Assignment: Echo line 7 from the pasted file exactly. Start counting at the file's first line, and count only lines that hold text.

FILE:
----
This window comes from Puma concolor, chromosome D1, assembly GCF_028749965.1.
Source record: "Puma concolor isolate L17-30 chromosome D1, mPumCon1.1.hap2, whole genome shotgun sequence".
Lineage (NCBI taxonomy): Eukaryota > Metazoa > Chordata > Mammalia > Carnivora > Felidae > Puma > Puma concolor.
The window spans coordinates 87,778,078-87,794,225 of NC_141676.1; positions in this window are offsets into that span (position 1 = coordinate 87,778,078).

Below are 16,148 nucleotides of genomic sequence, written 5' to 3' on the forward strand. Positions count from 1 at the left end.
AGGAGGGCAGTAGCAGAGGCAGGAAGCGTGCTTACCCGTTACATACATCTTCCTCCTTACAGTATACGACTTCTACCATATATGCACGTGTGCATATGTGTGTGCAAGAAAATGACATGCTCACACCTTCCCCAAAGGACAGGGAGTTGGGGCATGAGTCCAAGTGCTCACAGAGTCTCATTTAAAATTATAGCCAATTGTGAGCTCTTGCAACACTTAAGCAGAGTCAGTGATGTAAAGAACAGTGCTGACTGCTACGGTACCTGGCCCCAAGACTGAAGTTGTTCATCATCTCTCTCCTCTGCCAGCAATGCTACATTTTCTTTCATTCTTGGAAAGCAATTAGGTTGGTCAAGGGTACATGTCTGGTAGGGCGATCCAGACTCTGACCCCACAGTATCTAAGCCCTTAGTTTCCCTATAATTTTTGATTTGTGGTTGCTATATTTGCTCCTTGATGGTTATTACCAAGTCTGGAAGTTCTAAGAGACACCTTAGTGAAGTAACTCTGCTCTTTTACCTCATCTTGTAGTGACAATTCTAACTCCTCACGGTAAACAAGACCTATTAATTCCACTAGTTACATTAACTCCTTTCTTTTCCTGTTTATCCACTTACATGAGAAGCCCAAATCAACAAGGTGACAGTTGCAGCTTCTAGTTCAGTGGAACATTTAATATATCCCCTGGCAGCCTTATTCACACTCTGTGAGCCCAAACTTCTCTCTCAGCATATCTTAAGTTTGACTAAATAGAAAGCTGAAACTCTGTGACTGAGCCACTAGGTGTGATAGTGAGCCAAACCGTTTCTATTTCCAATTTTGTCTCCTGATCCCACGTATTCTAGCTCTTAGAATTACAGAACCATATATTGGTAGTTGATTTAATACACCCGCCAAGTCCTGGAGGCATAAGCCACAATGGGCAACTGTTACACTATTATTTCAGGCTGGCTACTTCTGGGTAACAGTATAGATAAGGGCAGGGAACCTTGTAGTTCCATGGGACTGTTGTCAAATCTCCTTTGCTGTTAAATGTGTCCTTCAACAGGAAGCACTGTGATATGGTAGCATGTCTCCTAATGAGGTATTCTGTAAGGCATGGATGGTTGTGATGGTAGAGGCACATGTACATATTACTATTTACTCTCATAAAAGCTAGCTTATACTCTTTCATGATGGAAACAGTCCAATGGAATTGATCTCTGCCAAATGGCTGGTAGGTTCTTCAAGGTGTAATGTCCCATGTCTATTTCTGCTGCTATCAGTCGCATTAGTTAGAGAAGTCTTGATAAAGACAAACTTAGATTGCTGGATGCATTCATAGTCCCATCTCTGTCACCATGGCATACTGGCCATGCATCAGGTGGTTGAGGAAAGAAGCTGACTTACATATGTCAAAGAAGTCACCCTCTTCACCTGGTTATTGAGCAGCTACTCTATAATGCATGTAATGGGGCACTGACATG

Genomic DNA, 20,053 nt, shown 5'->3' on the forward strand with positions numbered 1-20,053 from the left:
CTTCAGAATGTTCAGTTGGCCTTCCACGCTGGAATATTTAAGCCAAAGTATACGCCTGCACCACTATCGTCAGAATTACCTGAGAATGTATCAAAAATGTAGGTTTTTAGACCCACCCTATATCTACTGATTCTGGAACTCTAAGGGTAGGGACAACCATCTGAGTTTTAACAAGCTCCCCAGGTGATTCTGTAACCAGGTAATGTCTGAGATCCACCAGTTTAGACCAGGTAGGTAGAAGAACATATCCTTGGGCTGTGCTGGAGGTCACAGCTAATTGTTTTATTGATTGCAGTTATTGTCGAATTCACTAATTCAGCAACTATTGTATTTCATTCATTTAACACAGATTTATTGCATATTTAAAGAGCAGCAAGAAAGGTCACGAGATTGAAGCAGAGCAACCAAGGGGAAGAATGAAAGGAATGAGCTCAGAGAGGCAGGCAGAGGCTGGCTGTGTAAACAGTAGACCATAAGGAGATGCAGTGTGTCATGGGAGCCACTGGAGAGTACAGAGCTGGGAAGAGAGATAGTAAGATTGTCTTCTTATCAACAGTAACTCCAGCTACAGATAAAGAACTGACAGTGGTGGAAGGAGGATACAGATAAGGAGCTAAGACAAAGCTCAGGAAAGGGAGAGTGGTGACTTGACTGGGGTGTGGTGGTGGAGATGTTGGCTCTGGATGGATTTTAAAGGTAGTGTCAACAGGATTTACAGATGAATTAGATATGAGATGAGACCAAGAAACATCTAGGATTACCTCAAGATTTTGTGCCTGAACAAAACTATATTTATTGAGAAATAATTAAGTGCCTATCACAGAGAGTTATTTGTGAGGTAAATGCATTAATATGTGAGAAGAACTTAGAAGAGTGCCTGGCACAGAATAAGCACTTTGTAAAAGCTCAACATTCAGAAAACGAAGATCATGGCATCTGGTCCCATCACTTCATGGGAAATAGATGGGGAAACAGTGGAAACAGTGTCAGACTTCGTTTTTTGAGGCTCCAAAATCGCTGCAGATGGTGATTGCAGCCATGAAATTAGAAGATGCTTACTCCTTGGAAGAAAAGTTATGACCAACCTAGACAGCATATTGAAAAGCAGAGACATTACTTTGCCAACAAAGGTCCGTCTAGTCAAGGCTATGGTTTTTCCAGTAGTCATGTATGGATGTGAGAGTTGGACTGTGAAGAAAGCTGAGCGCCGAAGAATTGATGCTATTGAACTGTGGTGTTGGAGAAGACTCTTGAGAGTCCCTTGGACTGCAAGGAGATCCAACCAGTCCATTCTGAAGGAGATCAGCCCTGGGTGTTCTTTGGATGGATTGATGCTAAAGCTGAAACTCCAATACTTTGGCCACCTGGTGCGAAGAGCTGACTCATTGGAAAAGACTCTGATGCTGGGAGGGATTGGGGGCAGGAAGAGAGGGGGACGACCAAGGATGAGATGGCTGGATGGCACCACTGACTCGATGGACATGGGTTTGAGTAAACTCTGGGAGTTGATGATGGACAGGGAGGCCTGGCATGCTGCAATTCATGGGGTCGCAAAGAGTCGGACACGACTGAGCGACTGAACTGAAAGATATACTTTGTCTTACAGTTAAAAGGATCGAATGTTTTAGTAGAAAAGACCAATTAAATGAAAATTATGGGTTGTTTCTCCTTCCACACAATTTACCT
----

Genomic DNA, 20,053 nt, shown 5'->3' on the forward strand with positions numbered 1-20,053 from the left: